My husband got a call yesterday asking whether our family would be willing to be interviewed at home by ABC News for a report on large families and happiness. Our toddler refuses to wear pants when he is at home, so I am thinking that it was prudent of us to decline. However, just thinking about it has left me pondering two important questions:
First, am I happy?
Second, how does my understanding of happiness compare to what an ABC producer might spin as a happy family?
I know enough about sociology to know that how I really feel is not statistically relevant to an actual study, so what follows is not an attempt to justify or refute any sort of research, just a bit of public naval gazing, exactly the kind that my husband would prefer to avoid. Then again, his public self expression comes in the form of Japanese poetry about Philadelphia sports, so who should be more embarrassed?
When I am really honest, I have to admit that my happiness is quite easily shaken. In a very human way, I am happy with the first sip of a gingerbread latte and unhappy when I look at the laundry pile, etc. But on this feast of the Immaculate Conception, I also know that with a large family I go to bed each night worn out and sometimes worried, but content in a very deep way because I am confident that I have said to God, in the big decisions of my life, Thy Will Be Done. When I lay awake unhappy it is usually because I can think of lots of small chances I had that day to say “yes” to the Lord and failed, and I am trying to teach myself to rely on Confession and a fresh start, and to accept God’s forgiveness.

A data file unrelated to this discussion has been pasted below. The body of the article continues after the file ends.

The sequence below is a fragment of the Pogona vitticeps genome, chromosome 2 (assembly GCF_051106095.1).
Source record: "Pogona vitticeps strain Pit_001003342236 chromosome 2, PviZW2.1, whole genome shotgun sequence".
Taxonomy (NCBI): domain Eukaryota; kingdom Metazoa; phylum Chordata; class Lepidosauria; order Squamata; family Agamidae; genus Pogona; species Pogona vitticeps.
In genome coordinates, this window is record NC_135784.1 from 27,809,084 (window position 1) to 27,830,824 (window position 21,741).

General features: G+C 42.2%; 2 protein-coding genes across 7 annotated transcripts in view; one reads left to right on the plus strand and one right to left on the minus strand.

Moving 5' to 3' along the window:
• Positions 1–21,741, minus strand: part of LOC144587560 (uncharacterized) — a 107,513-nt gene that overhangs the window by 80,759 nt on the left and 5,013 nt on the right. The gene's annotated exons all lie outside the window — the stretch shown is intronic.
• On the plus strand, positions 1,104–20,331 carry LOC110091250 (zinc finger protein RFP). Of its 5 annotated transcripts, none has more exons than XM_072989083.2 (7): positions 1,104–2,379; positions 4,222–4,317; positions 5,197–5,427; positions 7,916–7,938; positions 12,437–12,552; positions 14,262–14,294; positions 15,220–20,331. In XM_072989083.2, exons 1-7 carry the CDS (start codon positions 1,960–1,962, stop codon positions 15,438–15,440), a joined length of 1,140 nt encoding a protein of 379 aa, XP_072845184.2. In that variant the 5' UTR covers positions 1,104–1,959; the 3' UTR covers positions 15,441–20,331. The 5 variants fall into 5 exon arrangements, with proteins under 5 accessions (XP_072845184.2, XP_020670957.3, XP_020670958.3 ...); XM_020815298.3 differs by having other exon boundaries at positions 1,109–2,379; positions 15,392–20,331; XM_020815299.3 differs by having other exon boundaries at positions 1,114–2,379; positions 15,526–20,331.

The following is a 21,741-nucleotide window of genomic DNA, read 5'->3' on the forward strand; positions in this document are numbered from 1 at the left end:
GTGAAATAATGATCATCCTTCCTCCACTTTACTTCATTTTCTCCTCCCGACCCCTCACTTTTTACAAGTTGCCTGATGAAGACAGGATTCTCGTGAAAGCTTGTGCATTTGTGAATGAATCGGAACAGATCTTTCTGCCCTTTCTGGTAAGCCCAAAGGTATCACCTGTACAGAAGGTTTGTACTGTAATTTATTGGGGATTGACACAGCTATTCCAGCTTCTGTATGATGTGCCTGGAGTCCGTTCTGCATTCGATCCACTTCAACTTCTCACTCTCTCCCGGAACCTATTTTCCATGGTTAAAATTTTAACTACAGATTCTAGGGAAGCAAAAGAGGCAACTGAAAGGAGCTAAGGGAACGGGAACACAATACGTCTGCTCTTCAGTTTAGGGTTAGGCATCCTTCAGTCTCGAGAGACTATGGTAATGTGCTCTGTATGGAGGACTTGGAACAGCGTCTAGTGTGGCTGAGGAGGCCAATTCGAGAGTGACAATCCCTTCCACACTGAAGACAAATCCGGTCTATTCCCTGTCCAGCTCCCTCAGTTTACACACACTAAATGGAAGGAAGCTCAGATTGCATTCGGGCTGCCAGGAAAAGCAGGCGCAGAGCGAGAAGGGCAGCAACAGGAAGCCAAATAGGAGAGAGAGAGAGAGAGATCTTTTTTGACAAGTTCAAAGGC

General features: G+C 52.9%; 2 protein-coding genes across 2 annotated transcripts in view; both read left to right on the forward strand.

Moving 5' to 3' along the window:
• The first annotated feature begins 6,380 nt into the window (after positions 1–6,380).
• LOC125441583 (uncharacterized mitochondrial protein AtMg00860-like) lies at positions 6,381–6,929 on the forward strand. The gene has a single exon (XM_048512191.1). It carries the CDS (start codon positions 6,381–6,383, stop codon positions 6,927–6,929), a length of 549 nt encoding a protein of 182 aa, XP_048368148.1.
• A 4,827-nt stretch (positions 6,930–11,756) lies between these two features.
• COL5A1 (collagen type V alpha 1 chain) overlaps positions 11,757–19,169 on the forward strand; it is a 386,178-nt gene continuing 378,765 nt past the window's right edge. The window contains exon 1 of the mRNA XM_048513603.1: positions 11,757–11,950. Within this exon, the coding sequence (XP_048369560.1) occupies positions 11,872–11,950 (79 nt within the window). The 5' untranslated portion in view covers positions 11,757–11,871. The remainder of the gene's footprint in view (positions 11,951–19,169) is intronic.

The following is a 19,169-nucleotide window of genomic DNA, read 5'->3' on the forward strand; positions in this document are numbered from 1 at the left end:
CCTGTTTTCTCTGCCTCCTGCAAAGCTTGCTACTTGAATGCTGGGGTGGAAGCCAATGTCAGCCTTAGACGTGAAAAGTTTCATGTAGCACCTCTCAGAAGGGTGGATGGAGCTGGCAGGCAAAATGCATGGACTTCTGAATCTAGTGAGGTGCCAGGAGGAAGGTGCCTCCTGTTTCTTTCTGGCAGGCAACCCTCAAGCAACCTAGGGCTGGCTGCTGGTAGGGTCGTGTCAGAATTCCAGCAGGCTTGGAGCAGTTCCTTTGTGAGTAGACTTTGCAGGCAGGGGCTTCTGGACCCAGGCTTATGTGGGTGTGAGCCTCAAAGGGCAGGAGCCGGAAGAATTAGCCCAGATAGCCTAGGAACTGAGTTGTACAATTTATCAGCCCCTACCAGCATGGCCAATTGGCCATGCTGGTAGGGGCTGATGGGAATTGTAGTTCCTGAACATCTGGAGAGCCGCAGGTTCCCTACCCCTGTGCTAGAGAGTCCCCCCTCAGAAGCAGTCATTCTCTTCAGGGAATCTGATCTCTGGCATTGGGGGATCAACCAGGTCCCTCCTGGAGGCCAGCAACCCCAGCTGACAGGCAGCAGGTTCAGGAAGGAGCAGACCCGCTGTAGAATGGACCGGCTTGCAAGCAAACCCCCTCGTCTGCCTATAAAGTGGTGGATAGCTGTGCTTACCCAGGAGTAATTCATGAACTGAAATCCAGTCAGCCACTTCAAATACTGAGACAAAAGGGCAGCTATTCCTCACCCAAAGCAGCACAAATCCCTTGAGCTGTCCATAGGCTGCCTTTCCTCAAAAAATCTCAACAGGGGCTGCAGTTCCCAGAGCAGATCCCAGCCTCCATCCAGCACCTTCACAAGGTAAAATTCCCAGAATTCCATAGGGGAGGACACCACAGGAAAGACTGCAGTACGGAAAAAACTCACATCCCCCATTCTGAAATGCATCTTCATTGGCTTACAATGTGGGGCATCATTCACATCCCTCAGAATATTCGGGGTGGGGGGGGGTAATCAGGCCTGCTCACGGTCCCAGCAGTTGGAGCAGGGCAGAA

My temperament tends toward melancholy, it runs in my family, so happiness is something that I have to really try hard for most days. One of the ways that I do this is to limit my exposure to the outside world. I know that for extroverts this would backfire, but for me it is just happiest to be at home, on my own schedule, thankful for what I have, reading to the children by the fire. When I go out in the world I tend to do too much coveting and comparing, and I also find it sort of exhausting. When I get cabin fever, I am well served by taking my children on a nature walk or long bike ride rather than out to a busy playground or shopping center.
Today is an out in the world day for us. Mass feels like something that we have to “fit in” between a birthday party, ballet, piano lessons, and a doctrine class. The stress of having to be in several places at once this afternoon has been weighing on me all week. The problem was solved by one phone call this morning and a tough decision — the children who have piano at the same time as the birthday party will go to piano and not the birthday party. The children who are supposed to nap during the birthday party will go home for a nap and miss the party. The children who do not have other obligations will be dropped off at the party and then picked up by grandfather. The present will come out of the stash in my closet and be imperfectly wrapped by a child. Dinner will be a casserole out of the freezer (Thank God for that!). These are some keys for my sanity — stick to the schedule, say no, ask for help, prepare in advance. Later on, I will take the girls to ballet, where it happens to be observation day, and I will get a gingerbread latte and watch my girls dance and I will be happy.